Re: (meteorobs) Fw: [MIAC-L] re simultaneous meteor sounds.
How unusual that this particular topic stirs such extraordinary passions.
(And there are clearly passions - in addition to the well-stated scientific
arguments - present in that last forward from Dr. Tatum!) I wonder why??
In any case, I enjoyed much of Dr. Tatum's post, although I did find the
following passage rather unfathomable - and also unworkable, considering
that MOST bright meteor observations (whatever you may call them) are not
simultaneously photographed - so their provenance is rarely verifiable:
> I also feel that the word "fireball" should not be used (notwithstanding
> the IAU definition) for shower meteors of cometary origin. Meteors
> brighter than -4 can be seen any night, and in any case no one can
> possibly estimate their magnitude (The Croatian observations MEASURED
> their magnitudes.) The word fireball should be restricted to
> genuine fireballs of asteroidal origin and are of meteorite-dropping
In any case, perhaps Dr. Tatum can clarify for his wider audience, what is
meant by "Meteors brighter than -4 can be seen any night, and in any case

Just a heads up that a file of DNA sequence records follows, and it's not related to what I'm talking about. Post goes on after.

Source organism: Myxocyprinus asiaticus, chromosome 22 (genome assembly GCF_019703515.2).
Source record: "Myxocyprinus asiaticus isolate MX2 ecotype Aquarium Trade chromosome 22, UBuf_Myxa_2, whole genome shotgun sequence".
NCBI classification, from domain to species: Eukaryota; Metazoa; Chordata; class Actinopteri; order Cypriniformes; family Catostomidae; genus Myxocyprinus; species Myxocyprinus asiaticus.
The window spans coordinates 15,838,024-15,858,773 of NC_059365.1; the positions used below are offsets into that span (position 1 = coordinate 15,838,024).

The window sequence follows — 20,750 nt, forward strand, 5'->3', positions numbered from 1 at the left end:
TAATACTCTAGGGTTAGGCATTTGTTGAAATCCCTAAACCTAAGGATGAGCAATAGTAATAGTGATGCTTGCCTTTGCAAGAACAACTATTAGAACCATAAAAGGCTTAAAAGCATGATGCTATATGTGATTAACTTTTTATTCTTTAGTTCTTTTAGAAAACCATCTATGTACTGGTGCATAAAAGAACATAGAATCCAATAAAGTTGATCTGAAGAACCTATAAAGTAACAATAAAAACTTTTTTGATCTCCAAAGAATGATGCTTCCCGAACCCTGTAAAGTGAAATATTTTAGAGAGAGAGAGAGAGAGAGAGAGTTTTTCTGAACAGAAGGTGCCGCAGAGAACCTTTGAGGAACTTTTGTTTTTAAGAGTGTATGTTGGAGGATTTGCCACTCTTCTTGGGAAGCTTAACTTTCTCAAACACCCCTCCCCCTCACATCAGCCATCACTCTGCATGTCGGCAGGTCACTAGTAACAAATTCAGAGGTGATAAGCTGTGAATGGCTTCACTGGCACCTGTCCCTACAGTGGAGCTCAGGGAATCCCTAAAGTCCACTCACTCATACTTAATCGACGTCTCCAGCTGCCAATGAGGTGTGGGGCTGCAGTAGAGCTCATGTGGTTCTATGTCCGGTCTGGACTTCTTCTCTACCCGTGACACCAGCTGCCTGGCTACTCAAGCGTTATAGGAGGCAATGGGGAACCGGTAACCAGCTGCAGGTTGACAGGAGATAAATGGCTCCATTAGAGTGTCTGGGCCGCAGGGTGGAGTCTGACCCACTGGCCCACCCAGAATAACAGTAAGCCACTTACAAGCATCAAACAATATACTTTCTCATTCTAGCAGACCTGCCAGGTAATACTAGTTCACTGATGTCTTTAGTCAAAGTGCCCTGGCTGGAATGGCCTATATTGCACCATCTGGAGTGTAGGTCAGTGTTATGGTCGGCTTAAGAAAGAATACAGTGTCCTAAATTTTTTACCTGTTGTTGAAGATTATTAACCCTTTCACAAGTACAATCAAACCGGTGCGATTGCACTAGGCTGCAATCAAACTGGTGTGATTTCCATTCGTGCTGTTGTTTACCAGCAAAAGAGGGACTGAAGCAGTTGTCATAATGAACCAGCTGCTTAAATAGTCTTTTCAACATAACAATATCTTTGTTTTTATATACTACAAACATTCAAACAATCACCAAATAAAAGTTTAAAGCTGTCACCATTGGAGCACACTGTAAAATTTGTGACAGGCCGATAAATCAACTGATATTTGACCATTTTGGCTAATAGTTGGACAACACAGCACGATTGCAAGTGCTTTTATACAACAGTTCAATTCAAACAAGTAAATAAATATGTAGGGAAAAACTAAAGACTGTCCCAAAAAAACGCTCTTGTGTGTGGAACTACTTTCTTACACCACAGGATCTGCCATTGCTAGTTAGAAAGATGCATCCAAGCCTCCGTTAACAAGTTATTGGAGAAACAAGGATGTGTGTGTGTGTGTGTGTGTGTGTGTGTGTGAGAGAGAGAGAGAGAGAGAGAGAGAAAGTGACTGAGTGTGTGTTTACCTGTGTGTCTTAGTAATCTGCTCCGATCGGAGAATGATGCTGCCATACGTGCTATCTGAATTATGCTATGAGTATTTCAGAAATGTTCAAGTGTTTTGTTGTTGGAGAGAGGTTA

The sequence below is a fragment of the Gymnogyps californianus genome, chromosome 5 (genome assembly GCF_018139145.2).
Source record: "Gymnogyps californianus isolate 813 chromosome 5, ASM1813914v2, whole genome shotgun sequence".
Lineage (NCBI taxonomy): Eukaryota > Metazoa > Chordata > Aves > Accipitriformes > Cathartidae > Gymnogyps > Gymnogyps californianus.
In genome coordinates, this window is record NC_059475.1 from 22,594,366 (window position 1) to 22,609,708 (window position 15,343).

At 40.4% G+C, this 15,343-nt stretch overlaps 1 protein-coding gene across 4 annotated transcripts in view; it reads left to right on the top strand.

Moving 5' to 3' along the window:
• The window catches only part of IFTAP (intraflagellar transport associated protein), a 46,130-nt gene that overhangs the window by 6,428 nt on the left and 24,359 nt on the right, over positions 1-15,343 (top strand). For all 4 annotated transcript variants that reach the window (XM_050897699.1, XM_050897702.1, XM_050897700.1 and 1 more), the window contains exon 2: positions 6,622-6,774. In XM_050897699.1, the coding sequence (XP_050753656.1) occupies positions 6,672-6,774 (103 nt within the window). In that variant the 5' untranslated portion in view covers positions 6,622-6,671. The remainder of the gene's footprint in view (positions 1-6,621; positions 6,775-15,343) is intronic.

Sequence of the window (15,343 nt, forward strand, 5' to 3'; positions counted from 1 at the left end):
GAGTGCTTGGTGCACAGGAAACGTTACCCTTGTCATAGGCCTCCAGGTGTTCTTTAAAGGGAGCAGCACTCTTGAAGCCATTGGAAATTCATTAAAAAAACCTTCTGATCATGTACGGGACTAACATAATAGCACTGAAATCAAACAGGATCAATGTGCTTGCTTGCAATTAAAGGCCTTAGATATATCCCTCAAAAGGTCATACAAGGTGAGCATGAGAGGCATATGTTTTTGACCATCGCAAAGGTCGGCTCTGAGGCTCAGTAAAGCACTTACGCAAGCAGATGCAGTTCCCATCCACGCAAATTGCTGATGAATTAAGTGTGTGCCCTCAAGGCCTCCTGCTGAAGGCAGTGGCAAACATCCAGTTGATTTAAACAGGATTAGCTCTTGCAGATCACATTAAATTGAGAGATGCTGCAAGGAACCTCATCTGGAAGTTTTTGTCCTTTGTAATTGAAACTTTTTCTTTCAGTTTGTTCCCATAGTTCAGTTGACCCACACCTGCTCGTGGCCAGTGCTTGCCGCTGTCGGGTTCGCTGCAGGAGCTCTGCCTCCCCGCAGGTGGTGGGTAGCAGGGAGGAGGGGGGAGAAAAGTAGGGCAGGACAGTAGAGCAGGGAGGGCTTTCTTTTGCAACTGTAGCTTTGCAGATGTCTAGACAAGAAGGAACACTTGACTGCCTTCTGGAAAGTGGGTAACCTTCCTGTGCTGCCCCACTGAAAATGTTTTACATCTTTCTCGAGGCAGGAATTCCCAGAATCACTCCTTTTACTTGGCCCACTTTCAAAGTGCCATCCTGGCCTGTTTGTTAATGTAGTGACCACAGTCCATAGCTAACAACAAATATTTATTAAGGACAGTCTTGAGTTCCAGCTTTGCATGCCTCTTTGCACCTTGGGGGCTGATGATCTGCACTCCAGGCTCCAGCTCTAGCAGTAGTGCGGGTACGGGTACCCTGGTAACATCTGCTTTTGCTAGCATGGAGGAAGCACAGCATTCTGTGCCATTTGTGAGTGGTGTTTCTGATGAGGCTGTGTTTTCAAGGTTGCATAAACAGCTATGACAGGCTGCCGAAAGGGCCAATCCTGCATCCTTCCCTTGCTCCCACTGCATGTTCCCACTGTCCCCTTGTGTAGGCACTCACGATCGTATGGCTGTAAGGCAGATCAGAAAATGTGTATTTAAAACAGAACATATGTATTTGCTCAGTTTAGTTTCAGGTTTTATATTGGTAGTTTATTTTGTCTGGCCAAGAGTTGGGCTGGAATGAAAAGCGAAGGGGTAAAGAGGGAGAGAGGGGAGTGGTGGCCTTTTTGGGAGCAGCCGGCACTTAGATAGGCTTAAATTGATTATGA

no one can possibly estimate their magnitude"? Why exactly (assuming Dr.
Tatum believes a visual observer can estimate ANY meteor magnitude) is it
possible to estimate magnitudes below -4, but not above... Is this simply
an arbitrary cutoff, due to the brightness of Venus at maximum? And if so,
then is the field of "valid" magnitude estimates limited to only -2.5, if
Venus is not in the sky but Jupiter is? Or -1.5 if we have only Sirius up
at any given moment... ?? Again, it was only the one cited paragraph that
seemed to need clarification for an (admittedly) amateur audience.
It would be interesting indeed, if the only time of the year when a shower
meteor could be reported as a "fireball" was during the activity periods of
the Geminids and delta Leonids - they of conjectured asteroidal origin! :)
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